Chapter 14: Zorimi’s Hand

Morgo the Mighty by Sean O’Larkin was originally serialized in The Popular Magazine in 1930. Over the next few weeks I’m going to be serializing it again here. Except for correcting the odd typo, I’m reproducing the text as printed in the original publication.

When another day came, we three – Morgo, Nurri Kala and myself – sat on the ledge in front of our dwelling watching the cavern spread below us like a fanciful counterpane of green satin with yellow iridescent overtones. We were fascinated by all that we beheld – and our brows were creased in disturbed frowns.

The Mannizans were but forerunners of other things.

All of Shamman’s living creatures seemed to be pouring across the floor of Kahli toward Verrizon and other caves the names of which I forget. This emigration from Zorimi’s world was gargantuan in its proportions. The people of Shamman traveled as speedily as possible in something like military formation. Their fear was the Mannizan. But few of the latter were in sight and I figured that they had pressed ahead to some unknown destination.

There were Silurians, too, men, women and children. In groups of their own, or peaceably mingled with the primitive men, they, too, were on trek. Toward the middle of the day, we saw the Shamman bats. These made no attempt to engage the Bakketes, who clung among their pinkish stalactites, in warfare. Straight as the crow, they passed over Kahli, spreading a black cloud over its luxuriant verdure.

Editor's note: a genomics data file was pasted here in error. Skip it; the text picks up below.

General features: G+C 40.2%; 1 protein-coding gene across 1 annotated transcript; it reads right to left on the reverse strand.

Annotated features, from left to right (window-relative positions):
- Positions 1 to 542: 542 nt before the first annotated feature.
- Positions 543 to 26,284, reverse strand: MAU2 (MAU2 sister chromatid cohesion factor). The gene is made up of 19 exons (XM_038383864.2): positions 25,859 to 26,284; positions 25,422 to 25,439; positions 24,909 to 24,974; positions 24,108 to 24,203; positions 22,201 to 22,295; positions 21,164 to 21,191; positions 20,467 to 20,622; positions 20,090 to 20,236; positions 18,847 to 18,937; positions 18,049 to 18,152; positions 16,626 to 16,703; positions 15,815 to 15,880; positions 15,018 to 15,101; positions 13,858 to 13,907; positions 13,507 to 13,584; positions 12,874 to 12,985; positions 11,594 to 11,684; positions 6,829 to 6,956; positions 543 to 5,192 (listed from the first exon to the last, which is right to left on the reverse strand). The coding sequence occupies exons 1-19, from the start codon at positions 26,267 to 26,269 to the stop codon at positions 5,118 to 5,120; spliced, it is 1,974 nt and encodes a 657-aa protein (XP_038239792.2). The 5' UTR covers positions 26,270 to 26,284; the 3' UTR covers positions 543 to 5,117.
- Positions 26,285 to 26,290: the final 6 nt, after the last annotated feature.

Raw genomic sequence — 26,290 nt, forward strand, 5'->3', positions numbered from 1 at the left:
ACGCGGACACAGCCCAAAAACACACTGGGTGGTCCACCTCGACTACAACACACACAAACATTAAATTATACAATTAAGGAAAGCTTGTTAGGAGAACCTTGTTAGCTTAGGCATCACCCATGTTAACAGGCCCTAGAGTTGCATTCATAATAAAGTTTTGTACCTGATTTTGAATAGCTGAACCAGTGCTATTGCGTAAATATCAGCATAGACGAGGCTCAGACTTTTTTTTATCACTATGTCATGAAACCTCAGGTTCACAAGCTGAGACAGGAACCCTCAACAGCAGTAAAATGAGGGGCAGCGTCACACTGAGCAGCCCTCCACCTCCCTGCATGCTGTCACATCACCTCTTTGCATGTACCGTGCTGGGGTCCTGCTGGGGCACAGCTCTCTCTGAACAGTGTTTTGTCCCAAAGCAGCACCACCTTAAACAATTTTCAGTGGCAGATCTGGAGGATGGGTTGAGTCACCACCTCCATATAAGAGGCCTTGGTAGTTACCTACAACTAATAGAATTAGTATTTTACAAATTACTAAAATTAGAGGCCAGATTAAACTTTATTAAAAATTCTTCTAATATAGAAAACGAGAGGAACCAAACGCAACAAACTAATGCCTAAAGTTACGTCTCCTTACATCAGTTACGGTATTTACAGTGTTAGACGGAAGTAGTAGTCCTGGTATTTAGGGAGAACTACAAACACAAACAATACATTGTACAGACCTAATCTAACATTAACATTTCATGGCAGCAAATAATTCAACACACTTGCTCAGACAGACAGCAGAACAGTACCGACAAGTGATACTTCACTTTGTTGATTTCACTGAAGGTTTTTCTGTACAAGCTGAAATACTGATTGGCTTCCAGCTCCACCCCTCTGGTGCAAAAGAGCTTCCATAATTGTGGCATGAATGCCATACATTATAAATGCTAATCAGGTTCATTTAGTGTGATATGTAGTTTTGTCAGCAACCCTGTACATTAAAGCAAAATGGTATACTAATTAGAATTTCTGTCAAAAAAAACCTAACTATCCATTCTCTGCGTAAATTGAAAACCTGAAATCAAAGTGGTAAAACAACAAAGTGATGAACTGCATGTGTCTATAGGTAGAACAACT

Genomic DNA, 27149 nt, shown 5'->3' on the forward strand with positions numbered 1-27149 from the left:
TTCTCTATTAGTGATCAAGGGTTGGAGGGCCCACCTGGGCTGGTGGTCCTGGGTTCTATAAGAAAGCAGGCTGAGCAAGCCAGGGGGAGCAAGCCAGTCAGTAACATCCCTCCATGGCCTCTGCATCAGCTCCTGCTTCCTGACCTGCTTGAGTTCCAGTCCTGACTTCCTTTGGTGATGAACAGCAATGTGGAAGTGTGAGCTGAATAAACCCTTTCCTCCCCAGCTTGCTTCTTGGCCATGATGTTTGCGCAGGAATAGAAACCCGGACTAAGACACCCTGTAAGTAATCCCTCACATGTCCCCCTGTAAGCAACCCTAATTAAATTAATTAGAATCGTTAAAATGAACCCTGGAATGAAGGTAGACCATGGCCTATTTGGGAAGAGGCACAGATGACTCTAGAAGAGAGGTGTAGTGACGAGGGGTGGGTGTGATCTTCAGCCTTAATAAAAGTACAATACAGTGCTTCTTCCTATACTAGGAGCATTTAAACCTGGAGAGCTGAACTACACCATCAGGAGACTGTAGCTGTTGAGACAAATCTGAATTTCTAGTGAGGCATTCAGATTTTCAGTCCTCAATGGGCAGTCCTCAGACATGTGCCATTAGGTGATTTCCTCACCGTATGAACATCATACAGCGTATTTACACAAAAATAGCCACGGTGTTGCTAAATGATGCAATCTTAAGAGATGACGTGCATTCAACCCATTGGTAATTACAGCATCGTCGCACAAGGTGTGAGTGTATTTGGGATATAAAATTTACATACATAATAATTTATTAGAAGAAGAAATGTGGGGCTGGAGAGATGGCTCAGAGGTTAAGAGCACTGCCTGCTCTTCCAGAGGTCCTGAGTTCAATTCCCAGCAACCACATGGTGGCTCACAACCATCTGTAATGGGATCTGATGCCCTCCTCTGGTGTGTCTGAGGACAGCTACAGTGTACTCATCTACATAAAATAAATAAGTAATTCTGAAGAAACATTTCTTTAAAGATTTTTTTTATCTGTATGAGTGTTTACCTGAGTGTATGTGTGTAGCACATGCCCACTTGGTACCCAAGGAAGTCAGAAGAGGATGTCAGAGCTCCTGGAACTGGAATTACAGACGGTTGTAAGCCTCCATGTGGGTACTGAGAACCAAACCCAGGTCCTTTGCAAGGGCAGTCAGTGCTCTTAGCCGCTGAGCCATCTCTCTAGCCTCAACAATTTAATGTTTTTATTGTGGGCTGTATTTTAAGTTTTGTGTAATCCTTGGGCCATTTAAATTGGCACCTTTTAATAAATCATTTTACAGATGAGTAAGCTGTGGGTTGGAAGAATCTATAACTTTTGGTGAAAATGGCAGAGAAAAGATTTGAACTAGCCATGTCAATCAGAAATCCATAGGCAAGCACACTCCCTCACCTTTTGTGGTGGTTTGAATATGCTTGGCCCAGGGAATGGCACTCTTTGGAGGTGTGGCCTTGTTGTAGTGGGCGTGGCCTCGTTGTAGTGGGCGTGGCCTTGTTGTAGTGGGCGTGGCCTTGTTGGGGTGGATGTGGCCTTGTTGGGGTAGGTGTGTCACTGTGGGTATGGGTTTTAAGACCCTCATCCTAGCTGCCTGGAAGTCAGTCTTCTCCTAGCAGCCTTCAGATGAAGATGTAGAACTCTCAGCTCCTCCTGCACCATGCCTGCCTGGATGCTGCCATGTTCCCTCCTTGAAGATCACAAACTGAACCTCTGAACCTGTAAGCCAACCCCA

Smaller Mannizans, more like mice, put in an appearance. The Shammans and Silurians fell upon these lesser rodents and slaughtered them for food. The small Mannizans put up no fight and fled from the hail of the Shammans’ sling shots.

Insects, drab and grayish and foreign to Kahli, were next to be seen. They zoomed through the forests and over the treetops, hurrying, scarcely pausing to feed.

I saw unfamiliar snakes, long, sinuous pythons, and fat, yellow, speckled gray monsters. With surprising agility, they sped along with the other creatures, avoiding them, or attacking them when necessary.

All of Shamman was in flight. Its living life was engaged in the old battle of the survival of the fittest. And its creatures fought for life by running away from those forces that would destroy it – the Husshas and the Rortas.

The flood of ant life Morgo had released from Verrizon to effect Nurri Kala’s rescue from Zorimi now plagued all of Shamman. The black ants drove from cover their hereditary enemies, the red ants, and that vast cavern was turned over to them. It was as in Africa, I remembered. There, when the Driver ants swept through the jungles in a village, the inhabitants fled. The ants swarmed over the houses, devouring the refuse and filth and when they had passed on, the owners returned to their homes – their cleaner homes. Such is sanitation in the heart of Africa.